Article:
“So far, we haven’t been hit like Colorado or Utah or some of the other Western states,” said Atchison in an interview after the conference. He describes it being like a storm on the horizon. “You just don’t know if it will hit you at 5 o’clock or 8 o’clock.”

Demographics also pose a challenge for Montana. In age, it is currently the 6th or 7th oldest, and within he next two decades it projected to have the 4th oldest population.

Colorado is less reliant on coal severance taxes than Wyoming and Montana, but it has major production in primarily two areas: Northwest Colorado, both Routt and Moffat counties, and in the North Fork of the Gunnison River Valley, east of Delta.

Irv Halter, executive director of the Colorado Department of Local Affairs, pointed to efforts to extend broadband to all areas of the state. Broadband extends across 70 percent of the state, and officials hope to make that 100 percent by 2020. In the North Fork Valley 50 percent of jobs have been shed in recent years.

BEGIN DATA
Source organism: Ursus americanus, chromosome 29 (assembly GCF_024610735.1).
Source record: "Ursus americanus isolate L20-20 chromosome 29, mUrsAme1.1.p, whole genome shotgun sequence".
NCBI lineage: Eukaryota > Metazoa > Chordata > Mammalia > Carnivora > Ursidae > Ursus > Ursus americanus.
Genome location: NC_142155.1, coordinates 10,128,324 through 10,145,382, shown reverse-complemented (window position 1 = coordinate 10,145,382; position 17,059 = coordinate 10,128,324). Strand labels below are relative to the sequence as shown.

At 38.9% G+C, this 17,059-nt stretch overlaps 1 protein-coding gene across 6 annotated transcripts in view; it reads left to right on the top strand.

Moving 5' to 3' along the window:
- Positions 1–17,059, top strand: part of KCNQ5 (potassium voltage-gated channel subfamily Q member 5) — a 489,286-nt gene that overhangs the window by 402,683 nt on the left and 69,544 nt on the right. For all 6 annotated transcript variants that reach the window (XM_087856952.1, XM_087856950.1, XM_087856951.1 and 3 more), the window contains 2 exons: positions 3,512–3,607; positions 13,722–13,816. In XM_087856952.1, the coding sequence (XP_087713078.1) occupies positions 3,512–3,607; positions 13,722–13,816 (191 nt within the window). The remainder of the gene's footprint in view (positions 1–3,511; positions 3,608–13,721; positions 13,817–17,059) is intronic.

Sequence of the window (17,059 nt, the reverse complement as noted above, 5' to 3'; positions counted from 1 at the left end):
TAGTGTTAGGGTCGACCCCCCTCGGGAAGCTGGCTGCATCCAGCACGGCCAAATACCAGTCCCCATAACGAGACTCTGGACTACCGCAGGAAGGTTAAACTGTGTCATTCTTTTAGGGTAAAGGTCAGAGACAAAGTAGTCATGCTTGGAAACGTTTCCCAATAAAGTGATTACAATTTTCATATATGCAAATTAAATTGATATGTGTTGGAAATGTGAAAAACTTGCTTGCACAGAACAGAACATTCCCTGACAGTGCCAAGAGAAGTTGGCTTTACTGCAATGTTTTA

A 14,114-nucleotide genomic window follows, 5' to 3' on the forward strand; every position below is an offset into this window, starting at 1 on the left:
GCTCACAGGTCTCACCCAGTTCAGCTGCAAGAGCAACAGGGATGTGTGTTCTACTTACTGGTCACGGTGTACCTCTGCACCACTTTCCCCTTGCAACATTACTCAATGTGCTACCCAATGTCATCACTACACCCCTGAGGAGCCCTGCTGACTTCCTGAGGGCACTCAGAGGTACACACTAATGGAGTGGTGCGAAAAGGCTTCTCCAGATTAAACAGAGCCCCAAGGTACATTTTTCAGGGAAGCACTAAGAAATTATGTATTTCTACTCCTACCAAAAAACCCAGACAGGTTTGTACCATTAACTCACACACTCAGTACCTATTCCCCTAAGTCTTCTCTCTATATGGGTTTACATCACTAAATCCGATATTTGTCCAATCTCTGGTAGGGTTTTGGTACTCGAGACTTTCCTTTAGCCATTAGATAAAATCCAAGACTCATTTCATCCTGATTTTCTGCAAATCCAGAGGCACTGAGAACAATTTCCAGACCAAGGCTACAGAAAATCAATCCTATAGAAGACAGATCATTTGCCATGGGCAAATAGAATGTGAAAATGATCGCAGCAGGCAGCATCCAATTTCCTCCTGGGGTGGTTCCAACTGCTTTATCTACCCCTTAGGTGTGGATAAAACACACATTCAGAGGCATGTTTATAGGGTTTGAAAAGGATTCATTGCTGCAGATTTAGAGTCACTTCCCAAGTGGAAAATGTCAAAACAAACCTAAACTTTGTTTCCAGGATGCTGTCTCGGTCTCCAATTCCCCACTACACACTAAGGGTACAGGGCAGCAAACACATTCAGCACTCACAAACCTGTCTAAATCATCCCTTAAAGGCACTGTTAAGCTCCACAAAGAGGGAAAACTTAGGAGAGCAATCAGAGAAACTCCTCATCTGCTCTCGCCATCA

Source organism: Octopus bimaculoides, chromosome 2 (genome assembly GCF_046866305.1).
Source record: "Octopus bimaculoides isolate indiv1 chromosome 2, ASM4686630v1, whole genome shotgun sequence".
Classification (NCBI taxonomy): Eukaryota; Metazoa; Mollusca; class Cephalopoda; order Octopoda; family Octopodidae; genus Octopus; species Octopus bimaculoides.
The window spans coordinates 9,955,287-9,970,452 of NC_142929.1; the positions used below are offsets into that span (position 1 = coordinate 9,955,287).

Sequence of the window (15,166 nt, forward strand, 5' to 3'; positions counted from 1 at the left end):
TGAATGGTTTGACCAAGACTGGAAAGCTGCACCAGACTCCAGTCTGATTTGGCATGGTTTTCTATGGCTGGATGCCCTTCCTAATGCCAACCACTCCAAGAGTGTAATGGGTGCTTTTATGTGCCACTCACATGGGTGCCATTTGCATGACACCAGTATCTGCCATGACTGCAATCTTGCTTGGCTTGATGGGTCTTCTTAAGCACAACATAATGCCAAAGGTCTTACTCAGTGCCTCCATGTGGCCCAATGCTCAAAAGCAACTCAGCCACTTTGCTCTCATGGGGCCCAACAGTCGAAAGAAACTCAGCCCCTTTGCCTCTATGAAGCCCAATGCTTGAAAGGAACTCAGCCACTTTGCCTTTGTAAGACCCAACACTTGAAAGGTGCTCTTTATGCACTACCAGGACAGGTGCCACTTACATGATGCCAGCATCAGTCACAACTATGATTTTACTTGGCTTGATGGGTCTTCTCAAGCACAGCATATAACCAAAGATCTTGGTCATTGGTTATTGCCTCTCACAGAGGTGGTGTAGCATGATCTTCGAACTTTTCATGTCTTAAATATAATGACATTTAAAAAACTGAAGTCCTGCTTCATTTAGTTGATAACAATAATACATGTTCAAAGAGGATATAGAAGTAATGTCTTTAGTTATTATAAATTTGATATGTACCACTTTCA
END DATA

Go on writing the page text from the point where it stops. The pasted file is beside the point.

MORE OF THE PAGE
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Colorado co-op goes to NREL for next chief executive

Holy Cross goes to NREL to help figure out the utility of the future

GLENWOOD SPRINGS, Colo. — When a utility needs a new chief executive, it usually promotes from within its ranks or finds somebody with a depth of experience running a utility.

Not so Holy Cross Energy, the electrical co-operative that serves six ski areas, including Vail, Beaver Creek, Aspen, and Snowmass. For its next chief executive it has plucked Bryan Hannegan from the staff at the National Renewable Energy Laboratory, located in suburban Denver.

Bryan Hannegan

Hannegan has been associate director of the Energy Systems Integration Laboratory. At that lab, NREL has been trying to integrate the many things happening in energy. How will electric cars fit into the new grid? How can consumers be more actively involved in choosing when to use electricity to take best advantage of lower prices or renewable energy?